The eyes may be the windows of the soul, but sunglasses are the shades we draw to shut out the world, proclaim our hipness and, incidentally, protect ourselves from those pesky ultraviolet rays.
Face it. Few people wear sunglasses because of their UV protection factor. (How much sunlight beams onto the court-side seats at the Lakers games or the front row alongside the Prada runway to warrant all those Persols?)
Hide your eyes with dark specs and you immediately appear inscrutable. Cool. Mysterious. Unapproachable.
“Sunglasses protect you from having to acknowledge, which is a way of life in Southern California,” said Angela Gee, marketing director of l.a. Eyeworks, whose limited edition glasses are worn by Robin Williams, Meg Ryan and Ellen DeGeneres. “They’re a means of social protection as well as solar protection.”
Perhaps no one knew that better than Jacqueline Onassis. Maybe her huge, dark wraparounds couldn’t disguise her identity, but they could shield her from camera shutters and prying eyes while allowing her to ogle unobserved.
When Andre Previn asked her whether it bothered her being stared at, she told him that was why she wore dark glasses.
“It may be that they’re looking at me, but none of them can ever tell which ones I’m looking back at,” she said, according to Christopher Andersen in his book, “Jackie After Jack: Portrait of the Lady.” “That way I can have fun with it.”
(On the other hand, people who crave eye contact, like politicians, are rarely glimpsed in dark shades.)
Besides providing privacy, sunglasses have the power to transform, or at least indulge one’s fantasies. A soccer mom pops on a pair of little silver specs with blue lenses and becomes Meg Ryan. A buttoned-down corporate cog wears futuristic Oakley wraparounds and morphs into Michael Jordan.
Tom Cruise would have looked like just another goofy teen bopping around in his underwear in “Risky Business” had he not been sporting his Ray-Ban Wayfarers. Similarly, Will Smith’s Ray-Ban Predator 2 shades transformed him from fresh prince to menacing dude in “Men in Black.” (Not surprisingly, sales of Ray-Bans soared after those movies hit the multiplexes.)
Audrey Hepburn looked exquisite in black and pearls as she glided across Fifth Avenue at dawn in “Breakfast at Tiffany’s,” but it was her huge dark glasses that added a measure of mystery and insouciance to all that Givenchy chic.
“Sunglasses, especially in major markets like Los Angeles and New York, are definitely related to image,” said Jean Scott, vice president of product development for Luxottica, the manufacturer that produces such designer eyewear lines as Giorgio Armani, Persol, Web and Moschino. “How can you put on a big pair of sunglasses a la Jackie O and not feel glamorous? It truly transcends you.”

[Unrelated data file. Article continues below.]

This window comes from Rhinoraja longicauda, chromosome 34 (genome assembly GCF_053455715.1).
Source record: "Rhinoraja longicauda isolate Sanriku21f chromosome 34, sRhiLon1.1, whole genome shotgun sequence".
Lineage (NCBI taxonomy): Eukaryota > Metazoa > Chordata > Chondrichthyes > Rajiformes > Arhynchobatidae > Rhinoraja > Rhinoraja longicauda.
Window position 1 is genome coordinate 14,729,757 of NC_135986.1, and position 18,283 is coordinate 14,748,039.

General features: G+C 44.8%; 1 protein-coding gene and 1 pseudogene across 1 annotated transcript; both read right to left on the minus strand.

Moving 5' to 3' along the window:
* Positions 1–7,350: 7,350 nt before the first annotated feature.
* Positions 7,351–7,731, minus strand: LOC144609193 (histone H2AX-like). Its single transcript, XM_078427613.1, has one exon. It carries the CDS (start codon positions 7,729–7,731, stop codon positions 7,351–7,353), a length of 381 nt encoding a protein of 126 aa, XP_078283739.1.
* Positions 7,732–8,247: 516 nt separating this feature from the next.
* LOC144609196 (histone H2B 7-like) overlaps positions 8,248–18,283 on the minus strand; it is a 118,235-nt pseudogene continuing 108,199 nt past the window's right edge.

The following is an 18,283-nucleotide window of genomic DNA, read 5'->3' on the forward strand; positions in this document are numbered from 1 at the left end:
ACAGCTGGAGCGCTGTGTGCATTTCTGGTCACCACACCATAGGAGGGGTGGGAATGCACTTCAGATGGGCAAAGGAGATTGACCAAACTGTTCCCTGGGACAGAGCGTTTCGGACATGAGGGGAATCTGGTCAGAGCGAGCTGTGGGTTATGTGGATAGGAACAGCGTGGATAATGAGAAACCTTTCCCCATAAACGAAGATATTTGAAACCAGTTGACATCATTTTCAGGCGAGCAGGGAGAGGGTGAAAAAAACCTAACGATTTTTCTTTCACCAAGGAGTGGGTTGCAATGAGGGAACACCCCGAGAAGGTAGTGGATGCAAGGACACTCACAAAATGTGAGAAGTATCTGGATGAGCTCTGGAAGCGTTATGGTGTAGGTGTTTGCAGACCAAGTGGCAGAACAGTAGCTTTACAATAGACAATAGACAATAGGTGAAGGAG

According to the Sunglass Assn. of America, retail sales of sunglasses last year reached $2.6 billion, 63% of which was for sunglasses that cost more than $30. Clearly, customers don’t mind spending more for fashionable shades.
“Twenty years ago, $50 used to be considered expensive for a pair of sunglasses,” said l.a. Eyeworks’ Gee. “Now people come in and regularly spend between $150 to $200 and may buy three pairs at once.”
Dan Deutsch, owner of Dan Deutsch Optical Outlook eyewear boutiques, credited designers for increasing the status quotient of eyewear by turning them into a chic fashion accessory.
“Once designers like Giorgio Armani and Calvin Klein entered the market with signature styles and spent millions on ads, before you knew it, sunglasses became something everyone had to have,” he said. “It’s much cheaper to buy a pair of $200 Gucci glasses than a $1,000 jacket.”
So what styles of shades are hot this summer?
Just about everything, according to Scott.
“Not much is passe, although the big glamour Jackie O looks are trending down,” she said. “There are lots of choices in sizes and colors. You don’t have to feel you are a slave to fashion, like in the ‘70s, when you had to have those little round John Lennon glasses to be cool.”
Geometric frames, especially rectangles or squared-off ovals, are currently popular. So are sleek wraparounds.
Shiny metallic “car paint” finishes are a big thing, with a palette ranging from earth tones--especially brown--to kiwi and cobalt.
Colored lenses--blue, rose and yellow--which took off last year continue to be in demand. Ditto for pricey polarized lenses that block out glare. For the really hip: tone-on-tone glasses, like kiwi frames with kiwi lenses.
No single brand rules. Fashion hounds are fickle about what they perch on their noses, but among this summer’s favorites are Gucci, Persol, Web, BADA, l.a. Eyeworks, Armani and, as usual, Ray-Ban.
Swiss Army, taking a cue from Ray-Ban’s movie marketing success, is hoping to hit it big this summer with high-tech specs like those worn by Bruce Willis in “Armageddon.”
To entice the diamond brigade, Bulgari and Cartier offer luxury sunglasses with 24-carat plating and occasionally inset with a tiny diamond or sapphire at the corners.
At l.a. Eyeworks, where design and technology are prized over trendiness, clients can order sunglasses with contrasting colors and patterns on the inside of the frames. Sort of like silk couture linings, only in plastic.
Paradoxically, as sunglasses have become the chic armor of famous faces, they have come to signify celebrity, rather than conceal it.
“The Hollywood image thing with sunglasses is really about fake anonymity,” Gee observed. “On one hand, celebrities need to be noticed, but yet they want to be slightly anonymous. Above all, they want you to keep your distance.”
So the next time you are strolling down Melrose and you want to be conspicuous enough to turn heads and start some buzz--"Isn’t that Sandra Bullock?"--but not attract any riffraff, pop on those dark sunglasses. The windows of your soul never looked so chic.